"Talking Stick culture," anyone?

Simon Sinek (3rd video) at 5:12:
I was flying on a trip, and I was witness to an incident where a passenger attempted to board before their number was called, and I watched the gate agent treat this man like he had broken the law, like a criminal. He was yelled at for attempting to board one group too soon. So I said something. I said, "Why do you have treat us like cattle? Why can't you treat us like human beings?" And this is exactly what she said to me. She said, "Sir, if I don't follow the rules, I could get in trouble or lose my job." All she was telling me is that she doesn't feel safe. All she was telling me is that she doesn't trust her leaders. The reason we like flying Southwest Airlines is not because they necessarily hire better people. It's because they don't fear their leaders.

You see, if the conditions are wrong, we are forced to expend our own time and energy to protect ourselves from each other, and that inherently weakens the organization. When we feel safe inside the organization, we will naturally combine our talents and our strengths and work tirelessly to face the dangers outside and seize the opportunities. 

The closest analogy I can give to what a great leader is, is like being a parent. If you think about what being a great parent is, what do you want? What makes a great parent? We want to give our child opportunities, education, discipline them when necessary, all so that they can grow up and achieve more than we could for ourselves. Great leaders want exactly the same thing. They want to provide their people opportunity, education, discipline when necessary, build their self-confidence, give them the opportunity to try and fail, all so that they could achieve more than we could ever imagine for ourselves...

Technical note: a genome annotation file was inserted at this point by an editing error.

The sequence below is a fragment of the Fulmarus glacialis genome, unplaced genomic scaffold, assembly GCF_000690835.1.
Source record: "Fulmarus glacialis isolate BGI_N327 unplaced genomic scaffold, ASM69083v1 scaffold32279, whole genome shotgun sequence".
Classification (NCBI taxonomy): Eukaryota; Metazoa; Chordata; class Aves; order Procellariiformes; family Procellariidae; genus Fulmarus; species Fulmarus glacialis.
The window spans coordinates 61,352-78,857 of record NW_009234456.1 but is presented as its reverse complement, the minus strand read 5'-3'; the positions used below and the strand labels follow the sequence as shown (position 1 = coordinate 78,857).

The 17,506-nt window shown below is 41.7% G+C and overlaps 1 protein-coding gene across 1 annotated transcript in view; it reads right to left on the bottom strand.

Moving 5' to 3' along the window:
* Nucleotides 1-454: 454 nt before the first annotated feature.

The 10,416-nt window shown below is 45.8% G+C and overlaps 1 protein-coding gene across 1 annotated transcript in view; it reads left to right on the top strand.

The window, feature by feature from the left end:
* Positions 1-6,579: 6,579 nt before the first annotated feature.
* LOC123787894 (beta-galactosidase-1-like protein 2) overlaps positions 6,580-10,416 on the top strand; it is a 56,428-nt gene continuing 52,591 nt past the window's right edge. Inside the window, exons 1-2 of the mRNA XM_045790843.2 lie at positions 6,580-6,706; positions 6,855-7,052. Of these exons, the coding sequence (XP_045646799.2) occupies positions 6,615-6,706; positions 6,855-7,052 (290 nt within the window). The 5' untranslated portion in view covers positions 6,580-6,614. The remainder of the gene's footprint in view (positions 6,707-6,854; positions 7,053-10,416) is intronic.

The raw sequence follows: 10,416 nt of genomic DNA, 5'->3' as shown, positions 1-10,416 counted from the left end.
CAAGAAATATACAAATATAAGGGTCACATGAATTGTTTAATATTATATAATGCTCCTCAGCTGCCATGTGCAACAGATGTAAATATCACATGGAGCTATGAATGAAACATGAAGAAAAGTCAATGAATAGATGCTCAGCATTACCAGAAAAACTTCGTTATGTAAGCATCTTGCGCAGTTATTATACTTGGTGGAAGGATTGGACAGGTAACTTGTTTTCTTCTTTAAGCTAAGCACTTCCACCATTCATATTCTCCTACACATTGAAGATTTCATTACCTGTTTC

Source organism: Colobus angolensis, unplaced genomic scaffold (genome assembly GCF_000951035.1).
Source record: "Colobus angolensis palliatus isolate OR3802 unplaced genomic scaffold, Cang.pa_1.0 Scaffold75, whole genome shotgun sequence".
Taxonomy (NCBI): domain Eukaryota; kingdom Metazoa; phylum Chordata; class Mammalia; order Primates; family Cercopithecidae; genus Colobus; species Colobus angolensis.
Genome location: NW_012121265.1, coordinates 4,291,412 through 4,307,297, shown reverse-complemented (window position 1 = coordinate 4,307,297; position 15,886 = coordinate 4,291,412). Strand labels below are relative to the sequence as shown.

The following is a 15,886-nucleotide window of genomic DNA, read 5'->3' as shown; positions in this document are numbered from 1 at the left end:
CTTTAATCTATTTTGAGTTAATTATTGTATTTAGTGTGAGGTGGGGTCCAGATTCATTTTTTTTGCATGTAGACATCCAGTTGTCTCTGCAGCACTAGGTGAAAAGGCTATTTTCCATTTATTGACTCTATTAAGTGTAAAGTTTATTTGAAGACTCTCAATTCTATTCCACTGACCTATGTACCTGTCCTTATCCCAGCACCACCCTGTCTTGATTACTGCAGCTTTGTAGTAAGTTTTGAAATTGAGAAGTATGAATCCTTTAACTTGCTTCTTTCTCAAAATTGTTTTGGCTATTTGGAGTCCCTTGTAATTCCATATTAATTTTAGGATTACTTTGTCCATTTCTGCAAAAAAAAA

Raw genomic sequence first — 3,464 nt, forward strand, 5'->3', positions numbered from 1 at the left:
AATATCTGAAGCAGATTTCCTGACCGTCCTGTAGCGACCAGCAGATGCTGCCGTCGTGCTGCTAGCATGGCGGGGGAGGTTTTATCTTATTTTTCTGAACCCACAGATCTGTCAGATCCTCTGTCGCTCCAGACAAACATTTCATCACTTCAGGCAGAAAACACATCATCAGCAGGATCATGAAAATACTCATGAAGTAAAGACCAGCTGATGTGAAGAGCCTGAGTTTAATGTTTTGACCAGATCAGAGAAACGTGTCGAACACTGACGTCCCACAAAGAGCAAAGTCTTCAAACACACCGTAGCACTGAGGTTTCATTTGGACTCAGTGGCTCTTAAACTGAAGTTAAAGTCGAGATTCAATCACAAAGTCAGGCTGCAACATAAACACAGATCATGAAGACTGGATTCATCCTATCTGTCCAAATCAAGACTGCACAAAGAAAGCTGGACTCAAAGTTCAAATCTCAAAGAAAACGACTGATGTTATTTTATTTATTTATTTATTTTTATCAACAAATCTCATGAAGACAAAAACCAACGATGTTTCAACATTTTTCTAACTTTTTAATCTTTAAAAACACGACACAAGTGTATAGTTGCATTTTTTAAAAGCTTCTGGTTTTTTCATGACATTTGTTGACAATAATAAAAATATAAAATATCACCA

Dr. Smith (2nd video), at 13:09 (on the 4th of his 7 imperatives):
...learning to work in teams, and to maximize the potential contributions of everybody who's part of the care system -- including patients.
Which can only sustainably happen through adroit (i.e., technical competence + Just Culture) leadership.